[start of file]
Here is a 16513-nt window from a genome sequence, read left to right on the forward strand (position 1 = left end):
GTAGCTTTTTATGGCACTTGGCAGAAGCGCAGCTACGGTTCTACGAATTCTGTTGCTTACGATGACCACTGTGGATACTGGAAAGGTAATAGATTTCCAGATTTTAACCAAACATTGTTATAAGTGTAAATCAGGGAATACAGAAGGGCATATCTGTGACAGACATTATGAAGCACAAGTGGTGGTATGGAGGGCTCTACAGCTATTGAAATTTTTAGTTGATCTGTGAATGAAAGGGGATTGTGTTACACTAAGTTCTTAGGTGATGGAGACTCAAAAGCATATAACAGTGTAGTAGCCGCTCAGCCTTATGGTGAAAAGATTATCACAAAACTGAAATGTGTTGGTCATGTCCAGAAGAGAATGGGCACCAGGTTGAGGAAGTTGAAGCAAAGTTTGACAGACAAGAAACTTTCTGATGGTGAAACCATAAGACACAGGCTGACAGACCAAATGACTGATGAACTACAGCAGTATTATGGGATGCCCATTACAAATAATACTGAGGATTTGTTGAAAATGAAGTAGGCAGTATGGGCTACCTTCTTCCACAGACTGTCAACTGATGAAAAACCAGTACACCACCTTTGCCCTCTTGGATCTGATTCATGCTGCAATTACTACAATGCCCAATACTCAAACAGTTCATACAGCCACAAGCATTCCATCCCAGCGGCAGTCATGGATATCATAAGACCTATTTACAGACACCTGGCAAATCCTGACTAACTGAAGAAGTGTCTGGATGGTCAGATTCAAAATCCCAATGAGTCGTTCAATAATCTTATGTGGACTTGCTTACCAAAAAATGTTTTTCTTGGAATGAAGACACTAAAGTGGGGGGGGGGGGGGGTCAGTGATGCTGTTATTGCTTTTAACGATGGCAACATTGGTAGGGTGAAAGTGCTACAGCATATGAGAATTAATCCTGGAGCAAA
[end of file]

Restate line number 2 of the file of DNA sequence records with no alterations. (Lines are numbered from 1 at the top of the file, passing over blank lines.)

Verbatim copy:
GTAGCTTTTTATGGCACTTGGCAGAAGCGCAGCTACGGTTCTACGAATTCTGTTGCTTACGATGACCACTGTGGATACTGGAAAGGTAATAGATTTCCAGATTTTAACCAAACATTGTTATAAGTGTAAATCAGGGAATACAGAAGGGCATATCTGTGACAGACATTATGAAGCACAAGTGGTGGTATGGAGGGCTCTACAGCTATTGAAATTTTTAGTTGATCTGTGAATGAAAGGGGATTGTGTTACACTAAGTTCTTAGGTGATGGAGACTCAAAAGCATATAACAGTGTAGTAGCCGCTCAGCCTTATGGTGAAAAGATTATCACAAAACTGAAATGTGTTGGTCATGTCCAGAAGAGAATGGGCACCAGGTTGAGGAAGTTGAAGCAAAGTTTGACAGACAAGAAACTTTCTGATGGTGAAACCATAAGACACAGGCTGACAGACCAAATGACTGATGAACTACAGCAGTATTATGGGATGCCCATTACAAATAATACTGAGGATTTGTTGAAAATGAAGTAGGCAGTATGGGCTACCTTCTTCCACAGACTGTCAACTGATGAAAAACCAGTACACCACCTTTGCCCTCTTGGATCTGATTCATGCTGCAATTACTACAATGCCCAATACTCAAACAGTTCATACAGCCACAAGCATTCCATCCCAGCGGCAGTCATGGATATCATAAGACCTATTTACAGACACCTGGCAAATCCTGACTAACTGAAGAAGTGTCTGGATGGTCAGATTCAAAATCCCAATGAGTCGTTCAATAATCTTATGTGGACTTGCTTACCAAAAAATGTTTTTCTTGGAATGAAGACACTAAAGTGGGGGGGGGGGGGGGTCAGTGATGCTGTTATTGCTTTTAACGATGGCAACATTGGTAGGGTGAAAGTGCTACAGCATATGAGAATTAATCCTGGAGCAAA